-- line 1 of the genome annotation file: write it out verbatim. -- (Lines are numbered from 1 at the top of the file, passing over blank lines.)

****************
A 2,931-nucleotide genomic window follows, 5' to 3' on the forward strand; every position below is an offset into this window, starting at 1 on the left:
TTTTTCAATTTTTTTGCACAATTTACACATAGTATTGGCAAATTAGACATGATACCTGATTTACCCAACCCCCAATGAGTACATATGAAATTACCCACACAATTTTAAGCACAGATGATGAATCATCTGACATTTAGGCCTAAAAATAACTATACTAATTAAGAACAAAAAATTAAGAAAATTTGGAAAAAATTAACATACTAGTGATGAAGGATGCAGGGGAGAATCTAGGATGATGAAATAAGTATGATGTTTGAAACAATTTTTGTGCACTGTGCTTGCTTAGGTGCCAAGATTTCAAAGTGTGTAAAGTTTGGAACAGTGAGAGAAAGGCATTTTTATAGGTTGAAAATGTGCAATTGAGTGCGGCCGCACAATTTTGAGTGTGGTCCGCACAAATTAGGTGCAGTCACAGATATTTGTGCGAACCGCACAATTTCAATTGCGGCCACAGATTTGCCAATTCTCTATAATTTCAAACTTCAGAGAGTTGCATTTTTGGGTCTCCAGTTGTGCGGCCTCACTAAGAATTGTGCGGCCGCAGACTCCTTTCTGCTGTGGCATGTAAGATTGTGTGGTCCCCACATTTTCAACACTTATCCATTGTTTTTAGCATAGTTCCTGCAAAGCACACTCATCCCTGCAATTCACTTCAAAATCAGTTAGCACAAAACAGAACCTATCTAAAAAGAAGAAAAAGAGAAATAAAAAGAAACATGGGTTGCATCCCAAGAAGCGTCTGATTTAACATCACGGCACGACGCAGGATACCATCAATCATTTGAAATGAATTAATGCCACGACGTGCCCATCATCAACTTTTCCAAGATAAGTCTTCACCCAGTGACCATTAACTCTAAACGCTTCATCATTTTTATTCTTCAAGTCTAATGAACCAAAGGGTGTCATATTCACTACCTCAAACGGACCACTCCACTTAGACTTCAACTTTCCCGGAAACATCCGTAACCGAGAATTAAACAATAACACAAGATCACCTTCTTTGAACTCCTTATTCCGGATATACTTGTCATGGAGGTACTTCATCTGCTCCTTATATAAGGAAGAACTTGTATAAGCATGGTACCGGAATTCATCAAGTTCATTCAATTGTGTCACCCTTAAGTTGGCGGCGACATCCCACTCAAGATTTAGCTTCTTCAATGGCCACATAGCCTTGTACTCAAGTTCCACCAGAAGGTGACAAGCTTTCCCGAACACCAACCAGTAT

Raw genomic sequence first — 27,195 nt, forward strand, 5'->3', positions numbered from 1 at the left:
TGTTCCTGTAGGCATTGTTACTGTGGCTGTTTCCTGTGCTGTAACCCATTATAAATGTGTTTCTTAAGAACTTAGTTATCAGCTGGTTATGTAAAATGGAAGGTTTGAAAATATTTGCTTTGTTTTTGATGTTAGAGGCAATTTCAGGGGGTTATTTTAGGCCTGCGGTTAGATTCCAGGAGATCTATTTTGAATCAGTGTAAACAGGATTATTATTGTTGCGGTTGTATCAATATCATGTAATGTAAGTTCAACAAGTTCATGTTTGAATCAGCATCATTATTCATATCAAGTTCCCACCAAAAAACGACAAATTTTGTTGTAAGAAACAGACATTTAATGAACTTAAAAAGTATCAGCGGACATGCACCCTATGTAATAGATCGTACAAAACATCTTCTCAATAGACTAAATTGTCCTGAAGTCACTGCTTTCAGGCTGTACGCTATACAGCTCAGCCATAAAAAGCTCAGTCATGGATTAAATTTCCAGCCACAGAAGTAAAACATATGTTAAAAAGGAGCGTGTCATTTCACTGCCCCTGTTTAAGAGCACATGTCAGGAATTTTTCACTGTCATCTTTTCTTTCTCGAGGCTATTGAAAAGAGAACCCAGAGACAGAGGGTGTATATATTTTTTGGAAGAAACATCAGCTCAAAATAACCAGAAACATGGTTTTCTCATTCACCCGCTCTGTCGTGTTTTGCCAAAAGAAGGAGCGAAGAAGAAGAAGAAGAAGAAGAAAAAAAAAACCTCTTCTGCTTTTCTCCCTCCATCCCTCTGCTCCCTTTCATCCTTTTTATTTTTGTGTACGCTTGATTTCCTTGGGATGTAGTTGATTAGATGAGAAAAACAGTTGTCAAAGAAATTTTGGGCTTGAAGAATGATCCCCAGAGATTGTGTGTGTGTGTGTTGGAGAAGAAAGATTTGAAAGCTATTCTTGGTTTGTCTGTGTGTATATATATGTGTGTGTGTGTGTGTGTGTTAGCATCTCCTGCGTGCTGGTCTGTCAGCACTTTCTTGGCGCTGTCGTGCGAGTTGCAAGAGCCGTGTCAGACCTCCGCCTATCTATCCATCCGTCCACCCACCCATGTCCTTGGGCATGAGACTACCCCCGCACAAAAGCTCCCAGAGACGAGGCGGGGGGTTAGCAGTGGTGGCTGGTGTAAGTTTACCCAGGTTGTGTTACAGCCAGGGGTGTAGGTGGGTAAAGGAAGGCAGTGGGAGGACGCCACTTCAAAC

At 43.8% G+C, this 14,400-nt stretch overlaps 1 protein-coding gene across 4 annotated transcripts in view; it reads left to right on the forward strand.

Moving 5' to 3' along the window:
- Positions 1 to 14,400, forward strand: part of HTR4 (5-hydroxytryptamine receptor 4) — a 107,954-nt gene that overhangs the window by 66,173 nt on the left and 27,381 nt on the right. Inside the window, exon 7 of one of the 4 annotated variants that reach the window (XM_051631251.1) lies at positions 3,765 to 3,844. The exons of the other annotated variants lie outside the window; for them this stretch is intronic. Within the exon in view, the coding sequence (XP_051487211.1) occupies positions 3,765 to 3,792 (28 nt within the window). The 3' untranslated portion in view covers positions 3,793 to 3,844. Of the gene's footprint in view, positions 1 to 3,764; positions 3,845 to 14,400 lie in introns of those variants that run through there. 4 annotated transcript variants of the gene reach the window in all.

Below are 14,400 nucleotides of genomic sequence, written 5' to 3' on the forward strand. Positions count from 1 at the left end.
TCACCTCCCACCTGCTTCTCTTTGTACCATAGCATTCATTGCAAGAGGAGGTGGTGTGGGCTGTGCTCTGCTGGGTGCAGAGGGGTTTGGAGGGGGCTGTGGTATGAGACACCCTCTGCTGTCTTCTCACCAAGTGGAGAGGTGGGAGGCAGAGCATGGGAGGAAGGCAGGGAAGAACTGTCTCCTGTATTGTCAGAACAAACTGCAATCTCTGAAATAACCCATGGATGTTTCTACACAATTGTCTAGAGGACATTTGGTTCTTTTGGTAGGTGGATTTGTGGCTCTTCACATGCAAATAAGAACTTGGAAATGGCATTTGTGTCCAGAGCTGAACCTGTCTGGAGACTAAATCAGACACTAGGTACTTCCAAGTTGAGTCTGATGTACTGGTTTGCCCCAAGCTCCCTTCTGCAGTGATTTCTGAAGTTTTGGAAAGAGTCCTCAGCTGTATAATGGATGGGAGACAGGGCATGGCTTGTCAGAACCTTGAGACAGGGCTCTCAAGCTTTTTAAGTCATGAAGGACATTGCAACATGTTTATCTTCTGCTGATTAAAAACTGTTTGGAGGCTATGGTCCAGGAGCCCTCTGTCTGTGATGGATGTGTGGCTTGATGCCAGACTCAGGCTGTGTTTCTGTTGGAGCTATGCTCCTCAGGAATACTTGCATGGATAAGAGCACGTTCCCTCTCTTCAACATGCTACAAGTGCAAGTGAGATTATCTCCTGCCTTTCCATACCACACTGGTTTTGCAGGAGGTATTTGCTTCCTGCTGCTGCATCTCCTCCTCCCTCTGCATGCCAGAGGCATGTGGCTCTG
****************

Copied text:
A 2,931-nucleotide genomic window follows, 5' to 3' on the forward strand; every position below is an offset into this window, starting at 1 on the left: